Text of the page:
“It’s yourself, Jay.”
“Good afternoon, Pastor.”
The burly Scotsman greeted me with a thunderous pat on the back. “What have you got for me today, lad?”
There were several items on the Council’s agenda. Unfortunately one or two of them made me uncomfortable. “Mrs Forte has made another complaint.”
The letter did not have to be tabled. However, I needed to acknowledge it.
“Reverend Macrae’s excessive happiness, etc. Man of the cloth, etc. Dignity, etc.”
“Oh goodness me.” Macrae was clearly upset. “You know I wasn’t always a happy chappy,” he offered meekly.
“If the truth be told I was very dour.”
“I find that very hard to believe.” The man was clearly born with funny bones.
“No, no, no,” he insisted. “One day I discovered something about being happy.”
“And what was that?” I asked.
“Let me show you,” he said crossing the room. “What are your plans for this evening?”
“God willing,” I thought carefully. “I’m having dinner with my wife.”
“Ok,” He clapped his hands. “Let’s do an experiment.”
Duncan Macrae opened his office door and spoke in a dramatic voice. “Joy, go before my brother as he drives home to have dinner with his lovely wife.”
He turned to me with his arms out in a triumphant gesture.
“That’s it?” I queried him.
“Well, there is one more thing,” he added. “When something good happens you have to affirm it.”
“And how do I do that?” Pastor Macrae had certainly piqued my interest.
“Like this,” Macrae covered his heart. “This is just a taste of what it will be like to be face to face with God.”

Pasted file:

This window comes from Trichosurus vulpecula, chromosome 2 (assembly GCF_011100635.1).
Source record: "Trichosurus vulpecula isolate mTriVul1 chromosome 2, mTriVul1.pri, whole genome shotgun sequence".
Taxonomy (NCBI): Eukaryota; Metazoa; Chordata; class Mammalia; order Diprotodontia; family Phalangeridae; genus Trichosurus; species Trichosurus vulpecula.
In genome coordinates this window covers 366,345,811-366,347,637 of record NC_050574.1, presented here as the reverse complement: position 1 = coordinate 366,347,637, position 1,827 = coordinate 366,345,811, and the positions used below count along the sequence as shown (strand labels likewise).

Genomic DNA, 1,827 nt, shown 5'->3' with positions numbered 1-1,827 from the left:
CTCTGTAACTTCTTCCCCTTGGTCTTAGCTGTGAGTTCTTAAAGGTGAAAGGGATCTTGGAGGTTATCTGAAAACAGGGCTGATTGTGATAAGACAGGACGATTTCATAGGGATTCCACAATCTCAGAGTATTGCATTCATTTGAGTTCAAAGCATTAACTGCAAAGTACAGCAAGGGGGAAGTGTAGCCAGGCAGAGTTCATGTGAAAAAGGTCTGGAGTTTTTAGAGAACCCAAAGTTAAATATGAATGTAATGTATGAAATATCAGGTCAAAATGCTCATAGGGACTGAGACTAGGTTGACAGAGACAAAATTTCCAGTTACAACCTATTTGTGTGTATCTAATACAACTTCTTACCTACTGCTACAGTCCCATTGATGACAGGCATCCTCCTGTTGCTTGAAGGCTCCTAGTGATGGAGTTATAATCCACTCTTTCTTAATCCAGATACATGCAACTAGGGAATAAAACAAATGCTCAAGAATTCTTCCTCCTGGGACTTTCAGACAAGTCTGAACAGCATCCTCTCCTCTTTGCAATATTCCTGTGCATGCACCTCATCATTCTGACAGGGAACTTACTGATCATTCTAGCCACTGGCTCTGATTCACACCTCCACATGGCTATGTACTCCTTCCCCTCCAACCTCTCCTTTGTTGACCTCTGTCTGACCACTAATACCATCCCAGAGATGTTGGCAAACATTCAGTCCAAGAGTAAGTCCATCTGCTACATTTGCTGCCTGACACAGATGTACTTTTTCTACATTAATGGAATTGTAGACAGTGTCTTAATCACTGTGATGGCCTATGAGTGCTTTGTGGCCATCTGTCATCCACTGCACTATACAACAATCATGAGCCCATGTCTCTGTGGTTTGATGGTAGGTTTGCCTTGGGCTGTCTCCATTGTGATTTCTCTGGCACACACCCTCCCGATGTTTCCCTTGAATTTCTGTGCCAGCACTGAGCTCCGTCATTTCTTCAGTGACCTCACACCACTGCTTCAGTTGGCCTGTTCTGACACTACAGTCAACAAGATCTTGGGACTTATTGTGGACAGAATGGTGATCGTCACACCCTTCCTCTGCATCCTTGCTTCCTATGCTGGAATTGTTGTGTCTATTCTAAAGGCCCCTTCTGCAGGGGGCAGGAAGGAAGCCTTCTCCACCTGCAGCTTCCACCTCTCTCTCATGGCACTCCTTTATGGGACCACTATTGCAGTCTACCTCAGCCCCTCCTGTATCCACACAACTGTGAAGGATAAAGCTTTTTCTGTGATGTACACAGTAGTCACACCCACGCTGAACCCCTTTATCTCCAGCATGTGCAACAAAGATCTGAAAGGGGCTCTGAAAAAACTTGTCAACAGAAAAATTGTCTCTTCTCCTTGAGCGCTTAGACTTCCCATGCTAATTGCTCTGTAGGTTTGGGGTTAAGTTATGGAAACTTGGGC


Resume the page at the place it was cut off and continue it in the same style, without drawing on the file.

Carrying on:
Fifteen minutes later I was deep in thought. As I turned the corner I was surprised to see a policeman standing beside my car.
“The parking meter,” I fumed breaking into a run.
“Brother Jay!” The friendly face turned to greet me.
“Ryan?” Our choir master appeared out of place in his blue uniform. “What are you doing here, brother?”
“My transfer came through,” he grinned dropping a coin into the meter. “And you owe me a quarter.”
I watched with relief as my good friend crossed the road. When he reached the corner he turned and pointed at me.
“Hey Jay!” he called.
“I love you, brother.”
I was still laughing ten minutes later as I pulled into my driveway. Placing my hand over my heart I repeated the affirmation. “This is a taste of what it will be like to stand face to face with God.”
I walked quietly through the house. Each room was filled with tokens of love.
“Hi, honey.” My wife greeted me from the kitchen.
“That smells good,” I said kissing her on the cheek.
“We’re having steaks.”
“What’s the occasion?”
Tracy and I had been married for six years and I still adored her.
“It’s your favourite,” she said sweetly.
Once she had whispered in my ear, “One day you are going to open your heart and let me love all of you. Not just the bits you think I like.” She was right, of course. A nasty divorce can do that to a man.
“I hope you didn’t break the budget,” I fussed.
“Well if I did, you’re worth it,” she smiled.
A familiar twinge of fear gave me pause. But then it happened. I smiled too and then I laughed. I am loved by a beautiful person, I realized. The idea seized my imagination and for a moment there I thought I might cry.
“This is a taste of what it will be like to stand face to face with God. Wow!”
“Did you say something, honey?” Tracey asked as she searched the pantry.
“It was just something our pastor said this afternoon.” I laughed.
She returned with a frown.
“You know, I love that guy. Don’t get me wrong,” she said. “But he has the strangest way of looking at things.”
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